98% of female performers have suffered performance anxiety, according to global survey

Female guitarist performing live
(Image credit: recep-bg / Getty)

A new survey by music brand Pirate Studios has found an overwhelming majority (98%) of female respondents have experienced performance anxiety.

The rate is significantly higher than the 70% of male respondents who said they had experienced anxiety during performances.

Pirate says that many females who took part in the survey – published on International Women’s Day (March 8) – cited gender as a leading cause of their anxiety. In contrast, male performers were more likely to cite “performance pressure”, “equipment concerns” and “drug and alcohol culture” as reasons for anxiety.

Some of the responses from the survey’s female participants paint a concerning pictures in terms of the effects of the industry’s gender imbalance on individuals – particularly the sense of isolation in live spaces.

“Being on stage is very exposing and a very vulnerable place to be, especially if you are atypical in any way (and for live musicians, this can simply be not presenting being a cis white straight man),” says one respondent. 

“If gigs in general don't feel like a safe space, playing live can feel like a confrontation with the audience, and putting yourself in that position can can be very difficult.”

Another respondent, a female DJ, told Pirate: “Being surrounded by men as a female in a male-orientated industry can cause anxiety, especially if they all know each other.”

Pirate’s research has also helped it to generate a list of three key focus areas for creating more positive environments for female and non-cisgender performers. 

Top of the pile is encouraging venues and promoters to work to make gigs genuinely safe and welcoming for diverse audiences. One performer stresses how tiring it is having to police her own gigs and “look out for fans because security is harassing women”.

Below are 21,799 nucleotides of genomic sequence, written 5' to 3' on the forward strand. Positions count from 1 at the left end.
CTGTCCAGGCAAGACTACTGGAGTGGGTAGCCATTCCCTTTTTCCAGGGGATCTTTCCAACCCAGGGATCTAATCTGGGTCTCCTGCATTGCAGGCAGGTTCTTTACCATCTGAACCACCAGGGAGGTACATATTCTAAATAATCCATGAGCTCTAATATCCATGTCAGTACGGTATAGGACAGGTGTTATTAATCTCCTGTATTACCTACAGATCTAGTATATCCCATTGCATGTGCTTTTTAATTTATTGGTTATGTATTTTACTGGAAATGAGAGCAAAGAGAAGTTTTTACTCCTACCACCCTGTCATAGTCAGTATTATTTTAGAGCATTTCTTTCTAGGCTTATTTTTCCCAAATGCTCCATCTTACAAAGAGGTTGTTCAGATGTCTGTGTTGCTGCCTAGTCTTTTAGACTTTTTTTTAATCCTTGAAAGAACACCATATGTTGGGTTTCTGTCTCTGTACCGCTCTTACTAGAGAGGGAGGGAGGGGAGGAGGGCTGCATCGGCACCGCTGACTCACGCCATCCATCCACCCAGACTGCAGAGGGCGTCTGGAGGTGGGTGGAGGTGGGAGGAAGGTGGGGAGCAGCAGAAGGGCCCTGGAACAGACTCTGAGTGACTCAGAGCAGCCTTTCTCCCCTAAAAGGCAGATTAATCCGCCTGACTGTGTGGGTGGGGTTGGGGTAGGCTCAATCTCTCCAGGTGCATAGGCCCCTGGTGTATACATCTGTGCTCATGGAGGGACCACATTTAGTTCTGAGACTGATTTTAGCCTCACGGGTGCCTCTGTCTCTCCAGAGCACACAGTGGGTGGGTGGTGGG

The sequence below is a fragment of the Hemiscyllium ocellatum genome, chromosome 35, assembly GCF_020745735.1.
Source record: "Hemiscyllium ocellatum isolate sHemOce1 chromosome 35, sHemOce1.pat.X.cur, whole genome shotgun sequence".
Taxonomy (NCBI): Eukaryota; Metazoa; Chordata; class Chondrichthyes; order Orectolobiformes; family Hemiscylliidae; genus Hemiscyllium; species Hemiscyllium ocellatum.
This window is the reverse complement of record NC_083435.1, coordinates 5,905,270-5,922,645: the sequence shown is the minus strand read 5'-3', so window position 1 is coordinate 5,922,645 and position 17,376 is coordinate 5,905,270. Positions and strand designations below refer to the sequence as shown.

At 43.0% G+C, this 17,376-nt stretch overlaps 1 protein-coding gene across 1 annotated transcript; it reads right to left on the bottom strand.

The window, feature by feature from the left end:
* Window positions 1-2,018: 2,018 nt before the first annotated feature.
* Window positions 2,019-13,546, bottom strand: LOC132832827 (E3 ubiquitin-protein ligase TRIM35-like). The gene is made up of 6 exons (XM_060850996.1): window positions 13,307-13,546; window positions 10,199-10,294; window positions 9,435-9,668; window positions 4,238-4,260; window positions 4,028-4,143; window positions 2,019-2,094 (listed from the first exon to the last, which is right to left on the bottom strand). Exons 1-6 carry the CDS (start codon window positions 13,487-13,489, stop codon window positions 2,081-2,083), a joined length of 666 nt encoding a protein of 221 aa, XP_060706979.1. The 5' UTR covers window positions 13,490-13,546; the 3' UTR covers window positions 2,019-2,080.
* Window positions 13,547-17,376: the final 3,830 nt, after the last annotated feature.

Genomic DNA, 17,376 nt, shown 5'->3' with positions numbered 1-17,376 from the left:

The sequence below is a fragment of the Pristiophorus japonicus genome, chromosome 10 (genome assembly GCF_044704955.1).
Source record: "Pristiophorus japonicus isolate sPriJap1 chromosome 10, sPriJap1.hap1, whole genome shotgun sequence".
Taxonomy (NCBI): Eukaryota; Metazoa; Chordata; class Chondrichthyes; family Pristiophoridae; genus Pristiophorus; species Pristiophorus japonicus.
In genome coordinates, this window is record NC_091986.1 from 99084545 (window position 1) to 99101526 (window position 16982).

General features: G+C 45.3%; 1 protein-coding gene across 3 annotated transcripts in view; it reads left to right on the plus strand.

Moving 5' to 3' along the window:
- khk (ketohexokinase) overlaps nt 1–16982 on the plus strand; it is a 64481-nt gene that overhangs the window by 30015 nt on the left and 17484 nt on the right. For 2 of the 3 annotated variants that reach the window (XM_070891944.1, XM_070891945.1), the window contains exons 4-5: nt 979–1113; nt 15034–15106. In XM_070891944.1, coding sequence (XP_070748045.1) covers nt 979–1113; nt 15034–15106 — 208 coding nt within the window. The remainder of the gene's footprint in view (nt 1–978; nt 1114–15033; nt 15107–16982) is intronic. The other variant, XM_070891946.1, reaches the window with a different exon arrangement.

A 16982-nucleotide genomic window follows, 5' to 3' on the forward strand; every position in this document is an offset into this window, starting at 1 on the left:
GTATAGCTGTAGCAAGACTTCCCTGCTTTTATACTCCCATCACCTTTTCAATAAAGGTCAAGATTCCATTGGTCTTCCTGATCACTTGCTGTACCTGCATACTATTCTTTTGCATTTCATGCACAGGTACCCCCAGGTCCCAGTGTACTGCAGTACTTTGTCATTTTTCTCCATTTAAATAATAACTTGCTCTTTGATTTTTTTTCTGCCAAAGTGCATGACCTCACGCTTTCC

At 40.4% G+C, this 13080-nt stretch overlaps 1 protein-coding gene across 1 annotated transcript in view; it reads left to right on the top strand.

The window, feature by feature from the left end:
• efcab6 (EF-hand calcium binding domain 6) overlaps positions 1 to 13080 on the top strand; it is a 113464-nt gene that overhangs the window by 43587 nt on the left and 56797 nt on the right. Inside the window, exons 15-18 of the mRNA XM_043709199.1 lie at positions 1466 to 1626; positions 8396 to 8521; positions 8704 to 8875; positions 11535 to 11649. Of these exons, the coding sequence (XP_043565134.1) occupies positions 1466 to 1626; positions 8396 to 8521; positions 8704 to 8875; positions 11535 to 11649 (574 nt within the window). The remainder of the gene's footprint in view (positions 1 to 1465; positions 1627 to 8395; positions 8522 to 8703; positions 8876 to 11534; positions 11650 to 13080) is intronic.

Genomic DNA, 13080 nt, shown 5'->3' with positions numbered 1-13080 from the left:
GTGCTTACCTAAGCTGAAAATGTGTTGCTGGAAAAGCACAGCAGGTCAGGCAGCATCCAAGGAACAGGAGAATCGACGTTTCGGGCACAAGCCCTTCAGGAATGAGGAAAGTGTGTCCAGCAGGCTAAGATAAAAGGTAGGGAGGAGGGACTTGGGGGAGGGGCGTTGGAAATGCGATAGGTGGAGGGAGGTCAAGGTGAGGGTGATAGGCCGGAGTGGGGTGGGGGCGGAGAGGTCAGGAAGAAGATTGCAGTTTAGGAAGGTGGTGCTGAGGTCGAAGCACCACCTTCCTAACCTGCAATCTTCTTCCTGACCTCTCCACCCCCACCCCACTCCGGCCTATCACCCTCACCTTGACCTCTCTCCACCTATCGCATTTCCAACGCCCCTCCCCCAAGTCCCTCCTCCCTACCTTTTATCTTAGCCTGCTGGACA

Space is also cited as a key factor. The survey reveals that simply providing performers somewhere secure, with a functioning door, lighting, a mirror, and a few hooks for clothing – seemingly obvious changes that can be accommodated by most venues – makes a significant difference to anxiety levels.

Finally, many respondents were keen to see an industry-wide effort to address the prevalent drug and alcohol culture, with wider education and destigmatization around addiction and mental health issues. The report cites the near-constant provision of alcohol as playing a significant role in creating performance anxiety.

If you want to discuss the issues raised in Pirate’s research, you can join the studio chain’s online ‘Break The Bias Panel’ with Vanessa Maria and TYSON on March 30. For more information on the survey and the panel head to Pirate.com.

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Matt Parker

Matt is a staff writer for GuitarWorld.com. Before that he spent 10 years as a freelance music journalist, interviewing artists for the likes of Total Guitar, Guitarist, Guitar World, MusicRadar, NME.com, DJ Mag and Electronic Sound. In 2020, he launched CreativeMoney.co.uk, which aims to share the ideas that make creative lifestyles more sustainable. He plays guitar, but should not be allowed near your delay pedals.